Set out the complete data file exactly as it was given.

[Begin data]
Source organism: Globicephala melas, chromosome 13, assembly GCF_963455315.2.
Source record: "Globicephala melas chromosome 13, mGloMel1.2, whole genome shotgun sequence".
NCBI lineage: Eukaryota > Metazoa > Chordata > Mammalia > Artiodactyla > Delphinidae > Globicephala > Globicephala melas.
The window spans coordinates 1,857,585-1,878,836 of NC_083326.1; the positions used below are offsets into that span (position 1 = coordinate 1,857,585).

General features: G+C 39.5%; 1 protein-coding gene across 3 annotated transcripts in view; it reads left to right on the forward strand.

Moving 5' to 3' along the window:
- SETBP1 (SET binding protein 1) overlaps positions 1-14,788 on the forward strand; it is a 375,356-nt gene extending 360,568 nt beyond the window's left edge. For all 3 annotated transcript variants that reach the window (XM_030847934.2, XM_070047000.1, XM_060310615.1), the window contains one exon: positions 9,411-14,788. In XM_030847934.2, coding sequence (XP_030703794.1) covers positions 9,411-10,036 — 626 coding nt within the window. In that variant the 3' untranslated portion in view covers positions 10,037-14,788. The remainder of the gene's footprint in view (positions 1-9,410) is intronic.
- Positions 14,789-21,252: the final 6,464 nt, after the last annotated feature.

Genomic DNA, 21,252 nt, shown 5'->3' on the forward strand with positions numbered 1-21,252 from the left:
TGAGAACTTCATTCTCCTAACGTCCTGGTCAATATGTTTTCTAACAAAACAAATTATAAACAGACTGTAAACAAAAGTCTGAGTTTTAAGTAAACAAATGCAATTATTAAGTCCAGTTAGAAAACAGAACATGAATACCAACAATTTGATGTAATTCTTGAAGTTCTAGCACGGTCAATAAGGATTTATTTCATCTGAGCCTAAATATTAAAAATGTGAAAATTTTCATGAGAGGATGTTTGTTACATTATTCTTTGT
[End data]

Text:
Source organism: Globicephala melas, chromosome 13, assembly GCF_963455315.2.
Source record: "Globicephala melas chromosome 13, mGloMel1.2, whole genome shotgun sequence".
NCBI lineage: Eukaryota > Metazoa > Chordata > Mammalia > Artiodactyla > Delphinidae > Globicephala > Globicephala melas.
The window spans coordinates 1,857,585-1,878,836 of NC_083326.1; the positions used below are offsets into that span (position 1 = coordinate 1,857,585).

General features: G+C 39.5%; 1 protein-coding gene across 3 annotated transcripts in view; it reads left to right on the forward strand.

Moving 5' to 3' along the window:
- SETBP1 (SET binding protein 1) overlaps positions 1-14,788 on the forward strand; it is a 375,356-nt gene extending 360,568 nt beyond the window's left edge. For all 3 annotated transcript variants that reach the window (XM_030847934.2, XM_070047000.1, XM_060310615.1), the window contains one exon: positions 9,411-14,788. In XM_030847934.2, coding sequence (XP_030703794.1) covers positions 9,411-10,036 — 626 coding nt within the window. In that variant the 3' untranslated portion in view covers positions 10,037-14,788. The remainder of the gene's footprint in view (positions 1-9,410) is intronic.
- Positions 14,789-21,252: the final 6,464 nt, after the last annotated feature.

Genomic DNA, 21,252 nt, shown 5'->3' on the forward strand with positions numbered 1-21,252 from the left:
TGAGAACTTCATTCTCCTAACGTCCTGGTCAATATGTTTTCTAACAAAACAAATTATAAACAGACTGTAAACAAAAGTCTGAGTTTTAAGTAAACAAATGCAATTATTAAGTCCAGTTAGAAAACAGAACATGAATACCAACAATTTGATGTAATTCTTGAAGTTCTAGCACGGTCAATAAGGATTTATTTCATCTGAGCCTAAATATTAAAAATGTGAAAATTTTCATGAGAGGATGTTTGTTACATTATTCTTTGT